The story of a cotton towel
This week, we launched our new collection of organic cotton towels. These have been produced by a group of hand loom weavers in rural India, using cotton that has been grown according to organic principles.
The weaving group is a conglomerate of small self-help groups, comprising both men and women. The aim of the group is to provide employment opportunities to local families so that they have an alternative to migrating to the city.
I visited the weavers last year and was really impressed by the quality of their weaving. I also visited the bioRe project, which supplies the organic cotton they use. BioRe's objective is to improve the livelihoods of small farmers by helping them adopt organic farming methods. It does this through practical support and advice based on its own research into organic seeds and infrastructure, such as for natural fertiliser and biogas production. It even experiments with biodynamic agriculture, which incorporates astrological considerations into the planting calendar.
BioRe is situated in Madhya Pradesh - the heart of India's main cotton growing area. Travelling to the centre, I passed fields and fields of cotton, most of which will have been grown from genetically modified seed (GMO cotton accounts for around 95% of the cotton grown in India). The CEO was very frank with me when I arrived, telling me about the challenges farmers face due to the prevalence of GMO cotton, such as a lack of organic seed on the market and the rise of 'super pests' that have become stronger after developing resistance to the toxins in GMO cotton. Organic farming in India is clearly a challenging endeavour, but the rewards are clear to anyone who travels through this part of India. In contrast to the fields of monocrops that I passed on my way, BioRe seemed like an oasis of biodiversity, with many varieties of plants and birds twittering in the trees.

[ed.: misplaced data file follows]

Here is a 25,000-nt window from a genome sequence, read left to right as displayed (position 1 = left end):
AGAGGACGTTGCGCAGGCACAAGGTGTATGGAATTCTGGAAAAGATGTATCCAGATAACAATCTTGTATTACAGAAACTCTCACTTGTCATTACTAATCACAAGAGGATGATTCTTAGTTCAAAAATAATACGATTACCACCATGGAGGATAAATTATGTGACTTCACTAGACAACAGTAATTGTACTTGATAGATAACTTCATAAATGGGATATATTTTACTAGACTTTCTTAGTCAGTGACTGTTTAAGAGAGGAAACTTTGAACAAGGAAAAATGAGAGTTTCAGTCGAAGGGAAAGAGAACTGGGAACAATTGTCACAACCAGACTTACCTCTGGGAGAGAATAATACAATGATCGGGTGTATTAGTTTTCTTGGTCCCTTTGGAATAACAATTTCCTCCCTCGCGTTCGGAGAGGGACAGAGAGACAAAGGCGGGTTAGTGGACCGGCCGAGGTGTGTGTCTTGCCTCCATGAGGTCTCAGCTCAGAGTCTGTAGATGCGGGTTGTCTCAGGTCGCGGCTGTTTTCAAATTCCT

While cotton production in India is currently dominated by GMO seed, the tide appears to be turning. The problems of GMO cotton are becoming more widely known, and climate change is causing a rethink of the extractive and monocultural approach to agriculture that is typical today. BioRe's model of socially and environmentally sustainable textile production is a model for the future that will hopefully be replicated in the years to come. Until then, we are honoured to work with this organisation and to collaborate with it in producing our first collection of towels.
To shop the collection, click here.